Advances in hardware and software improved optics and fast detectors, have improved the analytical capability of the technique relative to the speed of the analysis. The fundamental physics upon which the technique is based provides high precision and accuracy in the measurement of interplanar spacings, sometimes to fractions of an Ångström, resulting in authoritative identification used in patents, criminal cases and other areas of law enforcement; the ability to analyze multiphase materials allows analysis of how materials interact in a particular matrix such as a pharmaceutical tablet, a circuit board, a mechanical weld, a geologic core sampling and concrete, or a pigment found in an historic painting. The method has been used for the identification and classification of minerals, but it can be used for any materials amorphous ones, so long as a suitable reference pattern is known or can be constructed; the most widespread use of powder diffract

Wave

In physics and related fields, a wave is a disturbance of a field in which a physical attribute oscillates at each point or propagates from each point to neighboring points, or seems to move through space. The waves most studied in physics are mechanical and electromagnetic. A mechanical wave is a local deformation in some physical medium that propagates from particle to particle by creating local stresses that cause strain in neighboring particles too. For example, sound waves in air are variations of the local pressure that propagate by collisions between gas molecules. Other examples of mechanical waves are seismic waves, gravity waves and shock waves. An electromagnetic wave consists of a combination of variable electric and magnetic fields, that propagates through space according to Maxwell's equations. Electromagnetic waves can travel through vacuum. Other types of waves include gravitational waves, which are disturbances in a gravitational field that propagate according to general relativity.

Mechanical and electromagnetic waves may seem to travel through space. In mathematics and electronics waves are studied as signals. On the other hand, some waves do not appear to move at all, like hydraulic jumps. Some, like the probability waves of quantum mechanics, may be static in both space. A plane seems to travel in a definite direction, has constant value over any plane perpendicular to that direction. Mathematically, the simplest waves are the sinusoidal ones. Complicated waves can be described as the sum of many sinusoidal plane waves. A plane wave can be transverse, if its effect at each point is described by a vector, perpendicular to the direction of propagation or energy transfer. While mechanical waves can be both transverse and longitudinal, electromagnetic waves are transverse in free space. Consider a traveling transverse wave on a string. Consider the string to have a single spatial dimension. Consider this wave as traveling in the x direction in space. For example, let the positive x direction be to the right, the negative x direction be to the left.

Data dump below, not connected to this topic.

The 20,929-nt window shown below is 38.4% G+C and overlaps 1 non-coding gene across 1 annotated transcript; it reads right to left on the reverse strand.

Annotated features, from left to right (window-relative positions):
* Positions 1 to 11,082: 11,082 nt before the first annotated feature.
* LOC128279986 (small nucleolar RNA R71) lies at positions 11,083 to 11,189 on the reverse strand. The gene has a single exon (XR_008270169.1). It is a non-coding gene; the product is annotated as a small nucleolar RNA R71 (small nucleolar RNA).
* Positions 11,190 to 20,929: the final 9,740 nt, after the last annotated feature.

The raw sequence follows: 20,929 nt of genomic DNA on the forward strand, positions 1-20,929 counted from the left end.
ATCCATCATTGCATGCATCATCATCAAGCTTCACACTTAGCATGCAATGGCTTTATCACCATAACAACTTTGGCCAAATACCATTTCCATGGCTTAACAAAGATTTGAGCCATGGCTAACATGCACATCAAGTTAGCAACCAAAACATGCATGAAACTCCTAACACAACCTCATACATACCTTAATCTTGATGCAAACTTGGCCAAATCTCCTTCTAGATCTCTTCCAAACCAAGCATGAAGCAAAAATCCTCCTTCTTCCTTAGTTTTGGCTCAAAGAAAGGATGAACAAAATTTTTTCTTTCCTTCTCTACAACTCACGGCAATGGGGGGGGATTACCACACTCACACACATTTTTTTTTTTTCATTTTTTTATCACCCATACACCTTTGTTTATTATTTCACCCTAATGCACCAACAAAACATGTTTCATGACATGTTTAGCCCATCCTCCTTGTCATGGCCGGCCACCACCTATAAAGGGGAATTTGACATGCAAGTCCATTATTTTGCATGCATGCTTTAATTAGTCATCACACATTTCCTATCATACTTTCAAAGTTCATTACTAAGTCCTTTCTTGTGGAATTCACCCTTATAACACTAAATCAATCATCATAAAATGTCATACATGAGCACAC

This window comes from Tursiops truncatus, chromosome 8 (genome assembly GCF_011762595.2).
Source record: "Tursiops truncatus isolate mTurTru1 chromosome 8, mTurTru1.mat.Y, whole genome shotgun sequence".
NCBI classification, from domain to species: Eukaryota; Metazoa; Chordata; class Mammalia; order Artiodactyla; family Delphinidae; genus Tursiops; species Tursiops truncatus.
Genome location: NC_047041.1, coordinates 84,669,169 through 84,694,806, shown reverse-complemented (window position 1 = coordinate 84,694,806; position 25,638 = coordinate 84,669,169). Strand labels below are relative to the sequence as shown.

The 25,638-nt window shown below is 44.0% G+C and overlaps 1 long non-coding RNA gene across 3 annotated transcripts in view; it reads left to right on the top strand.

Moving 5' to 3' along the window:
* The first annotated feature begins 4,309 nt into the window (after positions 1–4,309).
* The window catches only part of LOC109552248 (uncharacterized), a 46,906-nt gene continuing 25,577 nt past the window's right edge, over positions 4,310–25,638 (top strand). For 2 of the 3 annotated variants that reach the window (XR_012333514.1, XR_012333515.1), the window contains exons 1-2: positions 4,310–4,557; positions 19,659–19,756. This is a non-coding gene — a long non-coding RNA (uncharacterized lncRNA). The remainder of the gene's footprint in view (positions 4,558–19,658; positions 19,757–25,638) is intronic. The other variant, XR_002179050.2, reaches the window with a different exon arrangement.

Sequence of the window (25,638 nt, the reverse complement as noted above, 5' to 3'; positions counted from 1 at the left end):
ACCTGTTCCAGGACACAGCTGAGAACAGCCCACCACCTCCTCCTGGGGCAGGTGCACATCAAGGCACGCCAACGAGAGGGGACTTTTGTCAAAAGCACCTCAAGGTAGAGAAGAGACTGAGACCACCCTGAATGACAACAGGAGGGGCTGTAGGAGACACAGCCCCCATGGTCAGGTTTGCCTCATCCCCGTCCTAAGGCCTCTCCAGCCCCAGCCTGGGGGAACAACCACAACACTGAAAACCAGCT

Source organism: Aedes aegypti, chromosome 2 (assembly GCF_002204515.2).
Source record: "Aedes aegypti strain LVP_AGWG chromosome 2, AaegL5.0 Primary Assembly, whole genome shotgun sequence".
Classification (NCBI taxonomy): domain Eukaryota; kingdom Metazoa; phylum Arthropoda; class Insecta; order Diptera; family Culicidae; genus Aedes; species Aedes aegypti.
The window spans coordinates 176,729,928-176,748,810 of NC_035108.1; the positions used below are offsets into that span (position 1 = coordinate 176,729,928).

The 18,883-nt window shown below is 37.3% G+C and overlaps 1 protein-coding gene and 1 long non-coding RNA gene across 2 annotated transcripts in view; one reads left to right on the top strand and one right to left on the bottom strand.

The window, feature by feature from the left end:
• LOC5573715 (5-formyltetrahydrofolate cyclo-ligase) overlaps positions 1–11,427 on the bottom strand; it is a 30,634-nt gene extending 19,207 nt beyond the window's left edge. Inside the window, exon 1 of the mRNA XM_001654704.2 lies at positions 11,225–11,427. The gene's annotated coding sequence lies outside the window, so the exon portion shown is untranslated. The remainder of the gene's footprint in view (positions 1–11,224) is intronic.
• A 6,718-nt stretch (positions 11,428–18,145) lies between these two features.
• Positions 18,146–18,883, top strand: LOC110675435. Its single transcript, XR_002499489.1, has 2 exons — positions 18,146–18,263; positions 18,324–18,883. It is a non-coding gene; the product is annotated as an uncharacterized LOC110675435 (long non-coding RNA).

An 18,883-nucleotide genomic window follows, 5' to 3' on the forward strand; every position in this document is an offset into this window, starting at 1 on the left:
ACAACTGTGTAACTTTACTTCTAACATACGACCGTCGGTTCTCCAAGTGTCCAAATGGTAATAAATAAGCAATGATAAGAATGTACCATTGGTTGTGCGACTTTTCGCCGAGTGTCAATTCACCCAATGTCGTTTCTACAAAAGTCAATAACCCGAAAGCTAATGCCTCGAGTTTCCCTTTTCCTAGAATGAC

With constant amplitude u with constant velocity v, where v is independent of wavelength independent of amplitude. With constant waveform, or shapeThis wave can be described by the two-dimensional functions u = F u = G or, more by d'Alembert's formula: u = F + G. representing two component waveforms F and G traveling through the medium in opposite directions. A generalized representation of this wave can be obtained as the partial differential equation 1 v 2 ∂ 2 u ∂ t 2 = ∂ 2 u ∂ x 2. General solutions are based upon Duhamel's principle; the form or shape of F in d'Alembert's formula involves the argument x − vt. Constant values of this argument correspond to constant values of F, these constant values occur if x increases at the same rate that vt increases; that is, the wave shaped like the function F will move in the positive x-direction at velocity v. In the case of a periodic function F with period λ, that is, F = F, the periodicity of F in space means that a snapshot of the wave at a given time t finds the wave varying periodically in space with period λ.

In a similar fashion, this periodicity of F implies a periodicity in time as well: F = F provided vT = λ, so an observation of the wave at a fixed location x finds the wave undulating periodically in time with period T = λ/v. The amplitude of a wave may be constant, or may be modulated so as to vary with time and/or position; the outline of the variation in amplitude is called the envelope of the w

Electron diffraction